It’s true that Trump’s issue matrix (very far right on immigration, more centrist or pragmatic on entitlements and taxes, hawkish on foreign policy while denouncing the Iraq debacle without hedging) is not one that’s typically embraced by Republican presidential contenders. Yet conservatives are being too easy on themselves when they treat Trump as some force of nature that came out of nowhere or an anti-Republican conspiracy hatched in cahoots with the Clintons.

Trump may not precisely endorse the constellation of policies favored by either the GOP establishment or its reformist wing. But he’s not an ideological apostate arbitrarily endorsing idiosyncratic positions with no plausible connection to the conservative movement. On the contrary, he’s pushing a program that amounts to a distinctively Republican heresy.

Let’s start with immigration. It’s easy for members of the Republican establishment to see Trump’s position as anathema on this issue because they tend to oppose immigration restrictions — because they’re cosmopolitan elites, because they think the party desperately needs Hispanic votes to remain competitive, and because they’re beholden to a donor class that overwhelmingly favors allowing low-wage workers into the country.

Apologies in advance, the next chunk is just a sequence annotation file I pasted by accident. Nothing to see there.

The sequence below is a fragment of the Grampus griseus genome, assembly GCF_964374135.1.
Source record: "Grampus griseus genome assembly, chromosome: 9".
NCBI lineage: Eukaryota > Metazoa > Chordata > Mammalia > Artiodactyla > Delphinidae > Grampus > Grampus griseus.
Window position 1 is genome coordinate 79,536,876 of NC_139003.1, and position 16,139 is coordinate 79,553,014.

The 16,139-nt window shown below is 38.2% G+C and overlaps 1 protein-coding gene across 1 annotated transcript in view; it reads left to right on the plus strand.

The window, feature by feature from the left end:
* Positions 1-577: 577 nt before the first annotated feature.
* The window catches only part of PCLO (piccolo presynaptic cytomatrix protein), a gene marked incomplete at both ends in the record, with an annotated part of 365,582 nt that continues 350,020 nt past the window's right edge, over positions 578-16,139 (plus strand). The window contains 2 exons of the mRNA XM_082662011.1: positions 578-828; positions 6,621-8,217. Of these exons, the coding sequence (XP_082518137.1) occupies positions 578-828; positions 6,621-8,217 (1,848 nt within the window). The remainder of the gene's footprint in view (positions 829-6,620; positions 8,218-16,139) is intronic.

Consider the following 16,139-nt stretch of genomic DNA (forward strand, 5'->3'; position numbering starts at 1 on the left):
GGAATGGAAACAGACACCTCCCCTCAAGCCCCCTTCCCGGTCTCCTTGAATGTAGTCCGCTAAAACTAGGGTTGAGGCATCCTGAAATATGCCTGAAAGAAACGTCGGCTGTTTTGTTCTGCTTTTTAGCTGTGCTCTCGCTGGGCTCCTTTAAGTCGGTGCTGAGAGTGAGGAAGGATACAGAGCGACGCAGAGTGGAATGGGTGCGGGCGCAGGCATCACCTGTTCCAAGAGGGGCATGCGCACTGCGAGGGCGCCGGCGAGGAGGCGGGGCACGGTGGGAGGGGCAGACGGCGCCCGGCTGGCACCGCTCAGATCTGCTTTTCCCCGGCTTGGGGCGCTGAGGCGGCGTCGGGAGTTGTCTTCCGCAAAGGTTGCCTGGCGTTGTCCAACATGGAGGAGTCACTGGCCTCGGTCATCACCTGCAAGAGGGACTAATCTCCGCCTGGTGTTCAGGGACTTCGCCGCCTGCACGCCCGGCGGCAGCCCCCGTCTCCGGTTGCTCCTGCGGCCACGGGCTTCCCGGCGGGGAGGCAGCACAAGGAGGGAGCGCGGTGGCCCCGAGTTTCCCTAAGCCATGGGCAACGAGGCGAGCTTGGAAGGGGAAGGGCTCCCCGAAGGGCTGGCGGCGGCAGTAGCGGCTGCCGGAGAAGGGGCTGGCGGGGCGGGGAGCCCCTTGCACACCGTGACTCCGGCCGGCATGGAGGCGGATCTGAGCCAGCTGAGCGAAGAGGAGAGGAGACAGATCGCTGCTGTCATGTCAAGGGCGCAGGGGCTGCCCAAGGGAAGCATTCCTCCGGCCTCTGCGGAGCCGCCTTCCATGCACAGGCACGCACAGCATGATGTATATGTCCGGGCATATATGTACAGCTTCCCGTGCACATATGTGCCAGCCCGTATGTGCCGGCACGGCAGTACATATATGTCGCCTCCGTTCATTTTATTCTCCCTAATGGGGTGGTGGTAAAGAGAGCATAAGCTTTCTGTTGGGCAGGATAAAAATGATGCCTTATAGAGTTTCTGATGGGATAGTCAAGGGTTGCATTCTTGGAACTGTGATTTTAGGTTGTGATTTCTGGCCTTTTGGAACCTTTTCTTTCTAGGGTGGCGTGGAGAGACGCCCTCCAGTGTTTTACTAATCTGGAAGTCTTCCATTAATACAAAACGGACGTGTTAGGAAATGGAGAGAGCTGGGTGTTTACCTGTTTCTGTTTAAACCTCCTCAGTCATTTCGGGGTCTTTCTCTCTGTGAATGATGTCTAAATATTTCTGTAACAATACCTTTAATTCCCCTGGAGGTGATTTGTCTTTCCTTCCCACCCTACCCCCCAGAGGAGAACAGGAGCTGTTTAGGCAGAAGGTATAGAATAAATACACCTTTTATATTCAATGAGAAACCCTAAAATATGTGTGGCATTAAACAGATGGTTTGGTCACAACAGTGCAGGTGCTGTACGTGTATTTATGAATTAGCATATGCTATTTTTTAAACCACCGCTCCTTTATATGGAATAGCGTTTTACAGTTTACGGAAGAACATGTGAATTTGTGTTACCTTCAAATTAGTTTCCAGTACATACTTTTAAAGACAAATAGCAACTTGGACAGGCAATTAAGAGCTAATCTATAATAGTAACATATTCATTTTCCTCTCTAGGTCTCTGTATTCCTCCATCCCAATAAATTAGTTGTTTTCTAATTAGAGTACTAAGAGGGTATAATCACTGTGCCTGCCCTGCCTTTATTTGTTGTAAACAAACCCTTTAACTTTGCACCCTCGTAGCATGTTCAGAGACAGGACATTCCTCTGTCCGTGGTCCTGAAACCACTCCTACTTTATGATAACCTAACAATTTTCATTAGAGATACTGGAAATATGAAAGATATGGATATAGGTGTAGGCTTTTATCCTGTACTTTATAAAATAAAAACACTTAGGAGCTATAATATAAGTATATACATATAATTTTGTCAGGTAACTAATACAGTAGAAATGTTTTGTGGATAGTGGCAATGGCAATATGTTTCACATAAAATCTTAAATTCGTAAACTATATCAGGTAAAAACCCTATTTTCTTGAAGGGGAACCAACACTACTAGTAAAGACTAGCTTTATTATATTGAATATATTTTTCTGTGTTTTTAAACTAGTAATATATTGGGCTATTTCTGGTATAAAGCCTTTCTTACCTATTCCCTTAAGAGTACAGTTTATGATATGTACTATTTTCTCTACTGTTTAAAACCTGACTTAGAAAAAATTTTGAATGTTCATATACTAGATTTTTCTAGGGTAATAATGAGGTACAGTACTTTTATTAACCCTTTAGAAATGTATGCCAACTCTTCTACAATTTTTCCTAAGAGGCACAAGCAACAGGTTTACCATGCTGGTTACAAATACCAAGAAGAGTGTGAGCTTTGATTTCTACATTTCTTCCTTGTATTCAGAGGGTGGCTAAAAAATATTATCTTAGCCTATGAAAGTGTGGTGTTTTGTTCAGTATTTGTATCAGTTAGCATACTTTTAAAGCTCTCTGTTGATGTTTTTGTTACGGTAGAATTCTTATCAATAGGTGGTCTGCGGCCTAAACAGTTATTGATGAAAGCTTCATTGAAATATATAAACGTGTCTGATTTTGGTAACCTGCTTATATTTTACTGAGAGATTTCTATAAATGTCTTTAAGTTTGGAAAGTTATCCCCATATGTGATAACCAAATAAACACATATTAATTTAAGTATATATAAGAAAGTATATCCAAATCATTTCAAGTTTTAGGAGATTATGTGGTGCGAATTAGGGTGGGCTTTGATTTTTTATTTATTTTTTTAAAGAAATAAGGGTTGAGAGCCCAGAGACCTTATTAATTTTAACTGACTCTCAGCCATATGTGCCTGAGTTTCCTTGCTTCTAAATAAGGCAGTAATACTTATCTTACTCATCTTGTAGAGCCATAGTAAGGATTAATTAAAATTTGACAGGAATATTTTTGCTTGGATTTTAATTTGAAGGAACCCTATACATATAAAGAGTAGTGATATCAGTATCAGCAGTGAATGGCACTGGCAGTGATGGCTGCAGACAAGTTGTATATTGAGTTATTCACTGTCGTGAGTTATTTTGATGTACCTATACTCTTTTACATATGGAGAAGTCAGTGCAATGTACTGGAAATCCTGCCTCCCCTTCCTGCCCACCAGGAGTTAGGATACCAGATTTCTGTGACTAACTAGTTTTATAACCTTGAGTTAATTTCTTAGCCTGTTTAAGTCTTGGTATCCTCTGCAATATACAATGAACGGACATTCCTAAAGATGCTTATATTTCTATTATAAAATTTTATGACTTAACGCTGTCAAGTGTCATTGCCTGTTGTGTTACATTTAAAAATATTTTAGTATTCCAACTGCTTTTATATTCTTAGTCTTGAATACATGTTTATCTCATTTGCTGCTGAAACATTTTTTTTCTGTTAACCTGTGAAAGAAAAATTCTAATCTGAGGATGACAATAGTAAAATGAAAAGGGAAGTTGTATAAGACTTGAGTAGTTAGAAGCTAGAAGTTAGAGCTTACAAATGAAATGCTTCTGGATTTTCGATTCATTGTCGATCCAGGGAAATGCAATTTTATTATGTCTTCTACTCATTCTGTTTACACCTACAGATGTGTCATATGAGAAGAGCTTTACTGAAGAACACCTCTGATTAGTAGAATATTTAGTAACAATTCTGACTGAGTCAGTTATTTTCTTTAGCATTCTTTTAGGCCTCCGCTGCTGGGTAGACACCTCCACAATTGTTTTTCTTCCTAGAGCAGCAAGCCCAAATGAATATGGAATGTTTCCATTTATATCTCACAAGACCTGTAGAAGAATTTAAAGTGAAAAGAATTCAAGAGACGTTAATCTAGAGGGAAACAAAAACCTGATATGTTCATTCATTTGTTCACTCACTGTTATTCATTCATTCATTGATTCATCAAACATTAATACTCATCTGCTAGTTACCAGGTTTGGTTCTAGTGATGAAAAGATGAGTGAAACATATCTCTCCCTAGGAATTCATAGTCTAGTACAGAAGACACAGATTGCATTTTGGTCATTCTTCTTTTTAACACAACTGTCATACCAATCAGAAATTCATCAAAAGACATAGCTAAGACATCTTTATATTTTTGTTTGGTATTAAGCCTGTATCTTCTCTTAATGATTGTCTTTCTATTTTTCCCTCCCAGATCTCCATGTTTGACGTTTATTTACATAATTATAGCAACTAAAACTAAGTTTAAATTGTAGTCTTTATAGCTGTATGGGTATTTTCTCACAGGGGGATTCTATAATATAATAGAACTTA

But a party is nothing without voters, and the GOP’s overwhelmingly white and disproportionately rural voters — the actual foot soldiers of the party — take a polar opposite view on the issue. It was their revolt that sank immigration reform after the 2012 election, and it’s their support that is buoying Trump’s campaign. The establishment might not like it, but the fact is that Trump is never more in line with Republican voters than when he rails against undocumented immigrants and their ”anchor babies.”

Trump is exploiting another tension between the GOP elite and the grassroots on issues of tax cuts and government spending on entitlements. The Republican establishment is relatively consistent in its hostility to big government, preferring to cut taxes along with spending, with the latter ideally accomplished by such reforms as partial privatization of Social Security and the transformation of Medicaid into a program that hands out block grants.